DCSIMG

Driver’s award for saving life on side of A14 at Bury St Edmunds

Chris Guest, who had already received a Royal Humane Society certificate 'for restoring a man to life', is to be awarded a Chief Ambulance Officer's Commendation on Friday.   Pictured from left: James Gilbert, Chris Guest and Steve Gilbert

Chris Guest, who had already received a Royal Humane Society certificate 'for restoring a man to life', is to be awarded a Chief Ambulance Officer's Commendation on Friday. Pictured from left: James Gilbert, Chris Guest and Steve Gilbert

A father-of-two who brought a ‘dead’ man back to life is being recognised for his achievement days after realising his dream of becoming a student paramedic.

On June 24, last year, Christopher Guest, 29, was driving from Stowmarket towards Bury St Edmunds when he stopped to offer help to a man who was desperately trying to resuscitate his son, a father-of-three, on the side of the busy A14.

Stephen ‘Steve’ Gilbert had managed to drag the lifeless body of his 34-year-old son, James Gilbert, into a lay-by after he had suffered a cardiac arrest.

He said: “He had no pulse and wasn’t breathing. He was definitely dead.

“I felt numb, absolutely numb, and helpless. Cars were whizzing by and I thought if I got him outside maybe someone would stop.”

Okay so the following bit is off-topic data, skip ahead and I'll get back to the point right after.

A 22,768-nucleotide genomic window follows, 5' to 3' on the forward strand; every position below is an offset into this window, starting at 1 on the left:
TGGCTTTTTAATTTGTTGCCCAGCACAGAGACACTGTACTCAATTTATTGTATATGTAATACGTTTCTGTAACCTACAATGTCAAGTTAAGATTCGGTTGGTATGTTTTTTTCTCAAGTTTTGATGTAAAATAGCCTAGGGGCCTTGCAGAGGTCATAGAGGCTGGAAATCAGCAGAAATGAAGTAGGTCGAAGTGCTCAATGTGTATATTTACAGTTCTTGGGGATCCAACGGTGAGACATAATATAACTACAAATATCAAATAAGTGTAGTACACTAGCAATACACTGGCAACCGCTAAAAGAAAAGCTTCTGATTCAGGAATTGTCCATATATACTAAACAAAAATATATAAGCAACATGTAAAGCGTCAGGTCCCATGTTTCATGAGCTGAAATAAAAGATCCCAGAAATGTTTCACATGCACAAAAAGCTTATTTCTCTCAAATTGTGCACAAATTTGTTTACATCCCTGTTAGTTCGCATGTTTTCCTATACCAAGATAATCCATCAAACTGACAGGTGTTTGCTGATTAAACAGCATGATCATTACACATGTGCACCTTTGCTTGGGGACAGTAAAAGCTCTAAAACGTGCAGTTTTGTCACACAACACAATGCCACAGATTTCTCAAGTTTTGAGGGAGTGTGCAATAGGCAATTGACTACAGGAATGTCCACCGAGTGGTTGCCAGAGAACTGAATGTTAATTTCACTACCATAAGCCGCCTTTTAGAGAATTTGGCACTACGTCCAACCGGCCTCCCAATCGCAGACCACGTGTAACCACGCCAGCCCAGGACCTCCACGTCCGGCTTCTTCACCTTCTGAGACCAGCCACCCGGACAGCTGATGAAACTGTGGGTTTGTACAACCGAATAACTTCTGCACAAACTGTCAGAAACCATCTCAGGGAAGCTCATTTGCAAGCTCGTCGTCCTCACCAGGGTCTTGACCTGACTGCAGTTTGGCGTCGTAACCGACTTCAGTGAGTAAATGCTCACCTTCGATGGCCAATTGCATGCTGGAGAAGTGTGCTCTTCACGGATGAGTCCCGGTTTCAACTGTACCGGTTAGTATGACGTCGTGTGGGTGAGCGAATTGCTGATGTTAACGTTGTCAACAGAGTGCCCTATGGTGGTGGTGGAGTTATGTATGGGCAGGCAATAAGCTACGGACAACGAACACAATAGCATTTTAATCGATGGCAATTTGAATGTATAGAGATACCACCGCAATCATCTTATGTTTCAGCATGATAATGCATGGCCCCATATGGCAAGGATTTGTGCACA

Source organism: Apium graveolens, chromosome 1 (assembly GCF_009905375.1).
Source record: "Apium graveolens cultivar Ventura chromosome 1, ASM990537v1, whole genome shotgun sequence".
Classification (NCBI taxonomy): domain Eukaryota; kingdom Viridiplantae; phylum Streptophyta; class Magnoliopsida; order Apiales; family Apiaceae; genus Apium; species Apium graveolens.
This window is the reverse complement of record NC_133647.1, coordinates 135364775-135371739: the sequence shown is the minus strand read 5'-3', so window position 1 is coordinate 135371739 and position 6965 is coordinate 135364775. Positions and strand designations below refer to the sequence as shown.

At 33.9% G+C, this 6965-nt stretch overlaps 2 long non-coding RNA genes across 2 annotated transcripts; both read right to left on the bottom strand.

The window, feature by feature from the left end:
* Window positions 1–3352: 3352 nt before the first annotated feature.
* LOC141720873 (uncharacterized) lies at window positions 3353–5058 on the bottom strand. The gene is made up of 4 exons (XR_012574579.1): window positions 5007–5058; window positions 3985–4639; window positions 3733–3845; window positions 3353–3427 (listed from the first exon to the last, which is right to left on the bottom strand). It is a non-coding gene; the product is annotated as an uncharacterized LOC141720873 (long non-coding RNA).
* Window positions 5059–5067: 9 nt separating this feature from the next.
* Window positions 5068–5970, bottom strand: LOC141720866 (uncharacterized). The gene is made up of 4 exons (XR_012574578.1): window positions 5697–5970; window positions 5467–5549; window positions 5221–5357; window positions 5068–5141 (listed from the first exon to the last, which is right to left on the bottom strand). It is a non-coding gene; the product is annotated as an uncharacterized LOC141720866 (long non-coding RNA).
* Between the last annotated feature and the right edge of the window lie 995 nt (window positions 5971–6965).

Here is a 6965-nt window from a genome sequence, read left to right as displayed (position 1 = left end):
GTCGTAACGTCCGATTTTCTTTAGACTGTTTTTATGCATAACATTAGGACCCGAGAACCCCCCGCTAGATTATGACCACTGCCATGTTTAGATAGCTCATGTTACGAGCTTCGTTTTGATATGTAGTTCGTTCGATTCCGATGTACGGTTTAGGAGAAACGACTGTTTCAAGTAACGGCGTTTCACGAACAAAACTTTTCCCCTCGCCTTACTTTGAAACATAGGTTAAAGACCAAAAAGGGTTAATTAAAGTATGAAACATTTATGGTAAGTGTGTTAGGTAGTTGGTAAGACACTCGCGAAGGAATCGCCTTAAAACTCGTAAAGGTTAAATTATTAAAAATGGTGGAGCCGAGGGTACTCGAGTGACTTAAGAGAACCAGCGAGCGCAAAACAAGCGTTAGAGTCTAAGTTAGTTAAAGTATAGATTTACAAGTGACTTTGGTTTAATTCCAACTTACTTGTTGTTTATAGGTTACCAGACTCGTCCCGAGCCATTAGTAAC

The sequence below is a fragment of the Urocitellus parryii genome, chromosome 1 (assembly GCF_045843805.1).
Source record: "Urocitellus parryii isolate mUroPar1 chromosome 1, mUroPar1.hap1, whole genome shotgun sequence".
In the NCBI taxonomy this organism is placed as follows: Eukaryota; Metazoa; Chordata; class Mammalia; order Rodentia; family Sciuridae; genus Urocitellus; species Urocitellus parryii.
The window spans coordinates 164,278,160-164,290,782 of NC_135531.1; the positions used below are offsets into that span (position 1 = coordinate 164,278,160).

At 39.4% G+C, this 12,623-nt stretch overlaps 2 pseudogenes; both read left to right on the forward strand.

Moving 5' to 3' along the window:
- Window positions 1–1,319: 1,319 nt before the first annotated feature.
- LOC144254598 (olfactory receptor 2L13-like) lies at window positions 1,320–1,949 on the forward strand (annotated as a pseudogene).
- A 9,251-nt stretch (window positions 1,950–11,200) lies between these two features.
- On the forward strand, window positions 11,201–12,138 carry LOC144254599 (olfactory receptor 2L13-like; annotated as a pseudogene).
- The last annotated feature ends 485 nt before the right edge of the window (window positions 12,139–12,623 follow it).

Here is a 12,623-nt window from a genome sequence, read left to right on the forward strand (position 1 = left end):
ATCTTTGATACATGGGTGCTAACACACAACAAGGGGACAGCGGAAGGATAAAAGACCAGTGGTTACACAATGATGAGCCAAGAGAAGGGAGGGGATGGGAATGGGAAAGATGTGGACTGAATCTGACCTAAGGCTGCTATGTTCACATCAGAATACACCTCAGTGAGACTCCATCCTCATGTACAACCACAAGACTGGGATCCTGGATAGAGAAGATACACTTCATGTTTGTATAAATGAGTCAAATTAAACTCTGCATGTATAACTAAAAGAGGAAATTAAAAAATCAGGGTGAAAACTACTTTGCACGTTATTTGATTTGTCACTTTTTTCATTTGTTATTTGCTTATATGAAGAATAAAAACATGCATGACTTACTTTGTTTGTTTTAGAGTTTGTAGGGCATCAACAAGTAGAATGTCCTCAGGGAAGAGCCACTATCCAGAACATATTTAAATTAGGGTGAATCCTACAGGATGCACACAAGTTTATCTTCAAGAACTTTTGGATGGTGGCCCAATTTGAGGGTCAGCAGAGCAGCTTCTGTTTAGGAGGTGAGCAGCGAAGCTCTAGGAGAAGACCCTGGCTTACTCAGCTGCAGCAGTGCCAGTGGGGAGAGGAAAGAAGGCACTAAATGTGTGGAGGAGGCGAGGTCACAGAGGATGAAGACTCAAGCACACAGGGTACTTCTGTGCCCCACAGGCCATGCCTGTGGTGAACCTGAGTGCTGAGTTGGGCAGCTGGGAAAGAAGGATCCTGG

Steve, 64, of Onehouse, dialled 999 and was attempting to give CPR, as instructed by the emergency call handler, when a car ‘screeched to a halt and Christopher jumped out’.

“Within 30 seconds he had him breathing again - it’s like seeing your children born again,” said Steve, who now considers Christopher ‘one of the family’.

Christopher, of Moreton Hall, who had received first aid training from St John Ambulance, said: “I thought he was pumping up his tyre but as I got closer I realised he was trying to pump the chest of another man, so I swung my car into the lay-by and went running over.

“He said ‘I don’t know what I’m doing,’ I said ‘it’s alright, I do. I dragged James on to the road and started to pump his chest and breath for him.”

James’ heart stopped four more times in the lay-by and another three times after being flown to hospital. He was in an induced coma for about six weeks and, owing to complications, did not return home until 10 days before Christmas.

The incident affected Christopher in such a profound way that he decided then and there to pursue his dream of becoming a paramedic.

He completed a health course at college and took an additional driving test to improve his chances of being selected - and it worked.

On Monday he started his training and today he is due to be awarded the Chief Ambulance Officer Commendation by Anthony Marsh, the CEO of the East of England Ambulance Service who just so happens to be his new boss.

Steve, who is ‘over the moon’ for Christopher, said: “But for him pulling up that day we wouldn’t be where we are now. We’re eternally grateful. He’s a cracking lad and he deserves all he’s got coming.”

 

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